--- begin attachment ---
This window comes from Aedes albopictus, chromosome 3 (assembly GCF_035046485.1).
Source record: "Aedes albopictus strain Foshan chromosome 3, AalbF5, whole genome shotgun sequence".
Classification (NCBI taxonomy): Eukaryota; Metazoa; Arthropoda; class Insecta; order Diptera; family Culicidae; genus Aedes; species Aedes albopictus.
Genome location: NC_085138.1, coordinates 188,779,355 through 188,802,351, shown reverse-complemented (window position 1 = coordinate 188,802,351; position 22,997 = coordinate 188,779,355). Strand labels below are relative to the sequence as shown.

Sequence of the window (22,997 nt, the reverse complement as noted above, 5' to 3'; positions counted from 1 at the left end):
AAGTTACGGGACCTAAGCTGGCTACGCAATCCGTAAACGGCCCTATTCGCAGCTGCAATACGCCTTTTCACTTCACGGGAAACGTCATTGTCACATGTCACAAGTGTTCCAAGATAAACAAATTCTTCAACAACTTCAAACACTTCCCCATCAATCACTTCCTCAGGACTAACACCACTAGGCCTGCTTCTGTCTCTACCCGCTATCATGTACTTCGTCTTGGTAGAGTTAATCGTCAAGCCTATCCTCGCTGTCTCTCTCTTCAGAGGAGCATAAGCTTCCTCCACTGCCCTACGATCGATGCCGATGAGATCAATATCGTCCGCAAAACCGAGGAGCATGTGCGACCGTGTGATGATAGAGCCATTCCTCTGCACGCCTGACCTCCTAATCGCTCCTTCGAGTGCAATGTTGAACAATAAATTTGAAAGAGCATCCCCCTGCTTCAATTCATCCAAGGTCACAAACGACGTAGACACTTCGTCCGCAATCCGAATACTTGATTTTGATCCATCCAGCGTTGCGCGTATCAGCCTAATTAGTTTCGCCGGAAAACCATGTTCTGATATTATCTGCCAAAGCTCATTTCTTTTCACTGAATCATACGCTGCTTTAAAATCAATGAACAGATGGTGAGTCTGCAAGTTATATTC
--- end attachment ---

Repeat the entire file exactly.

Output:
This window comes from Aedes albopictus, chromosome 3 (assembly GCF_035046485.1).
Source record: "Aedes albopictus strain Foshan chromosome 3, AalbF5, whole genome shotgun sequence".
Classification (NCBI taxonomy): Eukaryota; Metazoa; Arthropoda; class Insecta; order Diptera; family Culicidae; genus Aedes; species Aedes albopictus.
Genome location: NC_085138.1, coordinates 188,779,355 through 188,802,351, shown reverse-complemented (window position 1 = coordinate 188,802,351; position 22,997 = coordinate 188,779,355). Strand labels below are relative to the sequence as shown.

Sequence of the window (22,997 nt, the reverse complement as noted above, 5' to 3'; positions counted from 1 at the left end):
AAGTTACGGGACCTAAGCTGGCTACGCAATCCGTAAACGGCCCTATTCGCAGCTGCAATACGCCTTTTCACTTCACGGGAAACGTCATTGTCACATGTCACAAGTGTTCCAAGATAAACAAATTCTTCAACAACTTCAAACACTTCCCCATCAATCACTTCCTCAGGACTAACACCACTAGGCCTGCTTCTGTCTCTACCCGCTATCATGTACTTCGTCTTGGTAGAGTTAATCGTCAAGCCTATCCTCGCTGTCTCTCTCTTCAGAGGAGCATAAGCTTCCTCCACTGCCCTACGATCGATGCCGATGAGATCAATATCGTCCGCAAAACCGAGGAGCATGTGCGACCGTGTGATGATAGAGCCATTCCTCTGCACGCCTGACCTCCTAATCGCTCCTTCGAGTGCAATGTTGAACAATAAATTTGAAAGAGCATCCCCCTGCTTCAATTCATCCAAGGTCACAAACGACGTAGACACTTCGTCCGCAATCCGAATACTTGATTTTGATCCATCCAGCGTTGCGCGTATCAGCCTAATTAGTTTCGCCGGAAAACCATGTTCTGATATTATCTGCCAAAGCTCATTTCTTTTCACTGAATCATACGCTGCTTTAAAATCAATGAACAGATGGTGAGTCTGCAAGTTATATTC